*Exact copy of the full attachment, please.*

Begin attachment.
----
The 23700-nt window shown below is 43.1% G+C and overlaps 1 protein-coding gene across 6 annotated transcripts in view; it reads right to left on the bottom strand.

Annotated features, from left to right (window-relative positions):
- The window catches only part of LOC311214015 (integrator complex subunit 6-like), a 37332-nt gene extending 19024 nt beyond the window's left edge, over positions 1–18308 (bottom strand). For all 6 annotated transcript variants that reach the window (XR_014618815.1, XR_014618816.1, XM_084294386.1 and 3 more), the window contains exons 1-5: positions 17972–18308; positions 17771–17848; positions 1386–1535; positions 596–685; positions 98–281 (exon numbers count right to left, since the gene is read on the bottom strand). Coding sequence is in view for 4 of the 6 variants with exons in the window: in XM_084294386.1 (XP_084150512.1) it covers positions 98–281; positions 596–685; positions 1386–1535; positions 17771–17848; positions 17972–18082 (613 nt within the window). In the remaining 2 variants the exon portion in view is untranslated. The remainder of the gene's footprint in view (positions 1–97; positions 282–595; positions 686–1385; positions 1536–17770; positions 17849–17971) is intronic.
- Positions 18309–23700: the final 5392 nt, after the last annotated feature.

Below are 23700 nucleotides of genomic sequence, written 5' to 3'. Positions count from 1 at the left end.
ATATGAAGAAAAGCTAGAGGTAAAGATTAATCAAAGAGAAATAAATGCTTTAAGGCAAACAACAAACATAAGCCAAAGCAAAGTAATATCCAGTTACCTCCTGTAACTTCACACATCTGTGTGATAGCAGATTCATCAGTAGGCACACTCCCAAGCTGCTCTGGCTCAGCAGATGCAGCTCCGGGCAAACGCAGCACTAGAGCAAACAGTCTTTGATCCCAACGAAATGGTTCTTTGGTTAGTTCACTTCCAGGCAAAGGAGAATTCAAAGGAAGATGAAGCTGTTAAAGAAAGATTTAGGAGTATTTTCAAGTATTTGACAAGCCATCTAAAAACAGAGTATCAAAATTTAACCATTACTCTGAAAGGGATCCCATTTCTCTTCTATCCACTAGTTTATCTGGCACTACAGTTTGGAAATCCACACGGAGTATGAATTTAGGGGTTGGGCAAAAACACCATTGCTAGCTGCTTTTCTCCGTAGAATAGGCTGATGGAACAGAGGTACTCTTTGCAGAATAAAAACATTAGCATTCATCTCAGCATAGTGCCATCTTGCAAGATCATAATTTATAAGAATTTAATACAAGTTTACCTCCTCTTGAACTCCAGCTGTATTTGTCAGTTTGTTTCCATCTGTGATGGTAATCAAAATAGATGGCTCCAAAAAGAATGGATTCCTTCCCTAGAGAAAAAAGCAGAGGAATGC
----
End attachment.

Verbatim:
The 23700-nt window shown below is 43.1% G+C and overlaps 1 protein-coding gene across 6 annotated transcripts in view; it reads right to left on the bottom strand.

Annotated features, from left to right (window-relative positions):
- The window catches only part of LOC311214015 (integrator complex subunit 6-like), a 37332-nt gene extending 19024 nt beyond the window's left edge, over positions 1–18308 (bottom strand). For all 6 annotated transcript variants that reach the window (XR_014618815.1, XR_014618816.1, XM_084294386.1 and 3 more), the window contains exons 1-5: positions 17972–18308; positions 17771–17848; positions 1386–1535; positions 596–685; positions 98–281 (exon numbers count right to left, since the gene is read on the bottom strand). Coding sequence is in view for 4 of the 6 variants with exons in the window: in XM_084294386.1 (XP_084150512.1) it covers positions 98–281; positions 596–685; positions 1386–1535; positions 17771–17848; positions 17972–18082 (613 nt within the window). In the remaining 2 variants the exon portion in view is untranslated. The remainder of the gene's footprint in view (positions 1–97; positions 282–595; positions 686–1385; positions 1536–17770; positions 17849–17971) is intronic.
- Positions 18309–23700: the final 5392 nt, after the last annotated feature.

Below are 23700 nucleotides of genomic sequence, written 5' to 3'. Positions count from 1 at the left end.
ATATGAAGAAAAGCTAGAGGTAAAGATTAATCAAAGAGAAATAAATGCTTTAAGGCAAACAACAAACATAAGCCAAAGCAAAGTAATATCCAGTTACCTCCTGTAACTTCACACATCTGTGTGATAGCAGATTCATCAGTAGGCACACTCCCAAGCTGCTCTGGCTCAGCAGATGCAGCTCCGGGCAAACGCAGCACTAGAGCAAACAGTCTTTGATCCCAACGAAATGGTTCTTTGGTTAGTTCACTTCCAGGCAAAGGAGAATTCAAAGGAAGATGAAGCTGTTAAAGAAAGATTTAGGAGTATTTTCAAGTATTTGACAAGCCATCTAAAAACAGAGTATCAAAATTTAACCATTACTCTGAAAGGGATCCCATTTCTCTTCTATCCACTAGTTTATCTGGCACTACAGTTTGGAAATCCACACGGAGTATGAATTTAGGGGTTGGGCAAAAACACCATTGCTAGCTGCTTTTCTCCGTAGAATAGGCTGATGGAACAGAGGTACTCTTTGCAGAATAAAAACATTAGCATTCATCTCAGCATAGTGCCATCTTGCAAGATCATAATTTATAAGAATTTAATACAAGTTTACCTCCTCTTGAACTCCAGCTGTATTTGTCAGTTTGTTTCCATCTGTGATGGTAATCAAAATAGATGGCTCCAAAAAGAATGGATTCCTTCCCTAGAGAAAAAAGCAGAGGAATGC